Alternative credit sources like these “may be more expensive and less consistent,” said Rizzo, but he notes that some of these options are still in their early stages of development. Borrowers should be completely aware of all the terms and conditions before making a decision.
Looking for a Loan? First, Look at Your Business
When considering whether a business should seek a loan, “one clear piece of advice is that the only time a company should take on debt is when it has a very clear, realistic source of repayment,” Rizzo said. Quoting a former boss’s memorable line, he adds, “Hope is not a strategy.”
A business owner should never be in a position where “debt is managing you,” Couto said. “Plan to fix problems first.” Couto also advised business owners to be aware of when conditions might not be right for taking out a loan – such as rate environment, industry downturn, or having already leveraged debt. Businesses must ask themselves, “Is it prudent to take on debt?” he said.
“Each case is different,” said Rizzo. “A company needs to weigh the plusses and minuses of using debt and/or internal capital.” He suggests doing a sensitivity analysis. “Play with variables,” the most common one being revenue.
For example, if overhead is fixed, but sales decline, “assuming the same gross margins, can you still service the debt?” Conversely, if revenues are steady, but margins are variable, a company must sensitize its cash flows for this possibility. “Don’t rely on a best-case scenario to service the debt,” Rizzo urged.
Couto also emphasized the importance of seeking the guidance of an accountant, trusted peers and mentors for additional insights and direction. For small businesses, other resources include state small-business development centers, workshops through local Chambers of Commerce, the SBA, the SCORE Association and the Center for Women & Enterprise.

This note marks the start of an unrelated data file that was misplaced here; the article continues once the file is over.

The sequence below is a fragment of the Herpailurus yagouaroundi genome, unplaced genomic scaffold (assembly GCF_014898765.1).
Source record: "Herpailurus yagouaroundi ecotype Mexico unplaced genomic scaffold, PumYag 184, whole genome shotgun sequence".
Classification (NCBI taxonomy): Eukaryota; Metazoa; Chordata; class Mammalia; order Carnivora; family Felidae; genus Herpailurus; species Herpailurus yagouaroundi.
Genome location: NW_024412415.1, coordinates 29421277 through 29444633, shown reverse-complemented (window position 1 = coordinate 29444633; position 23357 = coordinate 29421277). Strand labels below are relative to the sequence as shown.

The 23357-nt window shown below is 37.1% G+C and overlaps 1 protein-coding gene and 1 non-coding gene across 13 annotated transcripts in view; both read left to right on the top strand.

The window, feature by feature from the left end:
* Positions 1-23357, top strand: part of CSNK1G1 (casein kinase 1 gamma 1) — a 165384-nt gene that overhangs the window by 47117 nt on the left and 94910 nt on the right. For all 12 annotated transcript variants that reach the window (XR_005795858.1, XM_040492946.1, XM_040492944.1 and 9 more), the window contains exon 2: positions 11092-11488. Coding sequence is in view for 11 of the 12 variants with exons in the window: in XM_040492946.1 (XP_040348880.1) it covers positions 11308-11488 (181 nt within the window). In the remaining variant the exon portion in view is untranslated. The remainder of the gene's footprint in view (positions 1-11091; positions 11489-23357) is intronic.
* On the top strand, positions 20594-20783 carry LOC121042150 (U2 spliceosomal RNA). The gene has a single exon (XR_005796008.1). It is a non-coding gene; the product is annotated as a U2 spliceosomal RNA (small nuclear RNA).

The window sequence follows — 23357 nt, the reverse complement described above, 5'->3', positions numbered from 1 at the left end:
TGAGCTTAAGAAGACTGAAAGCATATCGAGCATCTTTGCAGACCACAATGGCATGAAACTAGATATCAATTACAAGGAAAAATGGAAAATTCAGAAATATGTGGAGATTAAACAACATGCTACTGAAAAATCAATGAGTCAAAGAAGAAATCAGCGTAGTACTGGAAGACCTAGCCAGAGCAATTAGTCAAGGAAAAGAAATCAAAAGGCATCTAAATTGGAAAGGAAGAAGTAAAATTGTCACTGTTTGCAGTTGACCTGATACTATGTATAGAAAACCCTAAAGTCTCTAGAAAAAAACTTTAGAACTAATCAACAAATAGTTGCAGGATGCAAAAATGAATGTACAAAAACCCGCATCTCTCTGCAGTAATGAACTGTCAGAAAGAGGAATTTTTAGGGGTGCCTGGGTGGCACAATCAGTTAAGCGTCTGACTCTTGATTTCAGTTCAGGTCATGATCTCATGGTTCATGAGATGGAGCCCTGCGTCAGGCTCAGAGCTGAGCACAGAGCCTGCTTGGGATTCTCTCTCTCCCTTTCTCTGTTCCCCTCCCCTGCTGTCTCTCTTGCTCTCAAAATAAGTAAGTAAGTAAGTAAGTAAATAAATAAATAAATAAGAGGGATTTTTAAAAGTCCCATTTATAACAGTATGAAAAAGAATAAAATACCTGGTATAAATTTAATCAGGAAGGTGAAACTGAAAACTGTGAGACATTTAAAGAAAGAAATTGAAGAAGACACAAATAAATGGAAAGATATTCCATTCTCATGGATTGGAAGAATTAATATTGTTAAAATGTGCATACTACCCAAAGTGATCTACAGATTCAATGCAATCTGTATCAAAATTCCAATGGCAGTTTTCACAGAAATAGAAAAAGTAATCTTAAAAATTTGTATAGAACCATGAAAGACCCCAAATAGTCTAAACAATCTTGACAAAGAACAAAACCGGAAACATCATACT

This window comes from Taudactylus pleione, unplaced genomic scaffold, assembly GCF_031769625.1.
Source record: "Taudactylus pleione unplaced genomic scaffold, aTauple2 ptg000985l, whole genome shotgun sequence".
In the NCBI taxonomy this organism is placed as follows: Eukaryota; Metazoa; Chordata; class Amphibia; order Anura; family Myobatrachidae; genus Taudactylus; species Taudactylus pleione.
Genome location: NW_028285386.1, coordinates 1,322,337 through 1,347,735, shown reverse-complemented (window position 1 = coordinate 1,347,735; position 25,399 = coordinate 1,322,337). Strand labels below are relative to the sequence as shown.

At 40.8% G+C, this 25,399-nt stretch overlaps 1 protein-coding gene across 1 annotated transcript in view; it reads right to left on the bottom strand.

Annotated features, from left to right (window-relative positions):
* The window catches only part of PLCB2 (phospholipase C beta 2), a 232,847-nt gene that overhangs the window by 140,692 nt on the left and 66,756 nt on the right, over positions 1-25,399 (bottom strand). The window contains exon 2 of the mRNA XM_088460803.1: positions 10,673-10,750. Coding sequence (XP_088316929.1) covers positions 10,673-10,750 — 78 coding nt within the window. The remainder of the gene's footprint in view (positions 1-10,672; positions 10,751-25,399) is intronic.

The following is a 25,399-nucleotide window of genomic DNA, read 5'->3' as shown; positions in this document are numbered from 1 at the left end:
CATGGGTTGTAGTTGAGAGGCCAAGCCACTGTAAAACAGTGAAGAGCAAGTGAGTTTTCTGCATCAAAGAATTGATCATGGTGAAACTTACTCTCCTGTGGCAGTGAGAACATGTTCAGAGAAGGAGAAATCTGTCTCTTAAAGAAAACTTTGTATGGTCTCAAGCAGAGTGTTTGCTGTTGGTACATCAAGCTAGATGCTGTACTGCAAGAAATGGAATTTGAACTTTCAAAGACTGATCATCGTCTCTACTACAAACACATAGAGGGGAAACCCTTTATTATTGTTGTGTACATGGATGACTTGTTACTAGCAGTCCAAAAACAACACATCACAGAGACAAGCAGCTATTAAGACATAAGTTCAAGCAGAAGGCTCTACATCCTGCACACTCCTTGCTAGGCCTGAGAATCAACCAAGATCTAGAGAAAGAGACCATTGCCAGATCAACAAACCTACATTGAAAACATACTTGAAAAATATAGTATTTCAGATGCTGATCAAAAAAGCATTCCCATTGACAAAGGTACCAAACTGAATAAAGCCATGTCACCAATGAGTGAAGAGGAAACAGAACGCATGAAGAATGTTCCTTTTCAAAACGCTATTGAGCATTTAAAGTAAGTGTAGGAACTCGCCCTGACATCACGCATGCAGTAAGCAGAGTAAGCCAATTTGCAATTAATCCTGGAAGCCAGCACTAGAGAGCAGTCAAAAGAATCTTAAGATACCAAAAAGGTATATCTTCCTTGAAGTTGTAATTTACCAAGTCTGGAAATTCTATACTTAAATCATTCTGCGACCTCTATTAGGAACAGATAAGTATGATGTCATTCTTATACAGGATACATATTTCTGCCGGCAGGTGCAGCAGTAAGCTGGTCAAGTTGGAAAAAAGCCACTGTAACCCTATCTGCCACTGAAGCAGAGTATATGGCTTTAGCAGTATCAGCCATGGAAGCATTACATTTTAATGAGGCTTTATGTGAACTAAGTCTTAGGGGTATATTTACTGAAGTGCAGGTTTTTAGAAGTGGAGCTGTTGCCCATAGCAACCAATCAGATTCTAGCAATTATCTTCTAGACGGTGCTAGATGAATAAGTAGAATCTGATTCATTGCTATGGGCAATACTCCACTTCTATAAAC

Looking Good to Lenders
Once a business determines that it’s wise to apply for a loan, the next stage is making its best case to potential lenders. As the American Bankers Association notes, “In any borrower/lender relationship, it is essential that the borrower provide an understanding of the business through an up-to-date set of financial and production records.”
Rizzo said a company must have a clear purpose for the capital and an identifiable, credible source of repayment. “Banks tend to view historical performance as one of the cornerstones of underwriting,” so if a company demonstrates “thin profits or losses coupled with weak cash flow, management must have a realistic road map…to improve its operating performance and generate sufficient cash flow to service debt.”
The SBA noted that business owners must understand that “lenders will be looking closely at your education and experience, as well as that of your key managers.” Rizzo also emphasized the importance of knowledgeable, experienced leadership for a business. “Do they really understand the business they’re in?” He says a common problem is “looking in the rear view versus the windshield” — that is, a business owner who understands where the business has been, but not where it’s going.
Lenders will also be on the lookout for reliable cash flow to service the debt; liquidity, as a fallback if cash flow becomes unreliable; and if all else fails, collateral. It’s a “last line of defense, but something we carefully consider,” said Rizzo.
Company leaders often fear debt, but lenders say a prudent, thoughtful approach to borrowing can help fuel business growth.
“Businesses have life cycles,” said Couto. “Lenders like to catch businesses in the growth stage, so they can grow with you.” Lenders take pride in their clients’ success, he says. “It’s always good to see someone go from a small business to a huge chain.”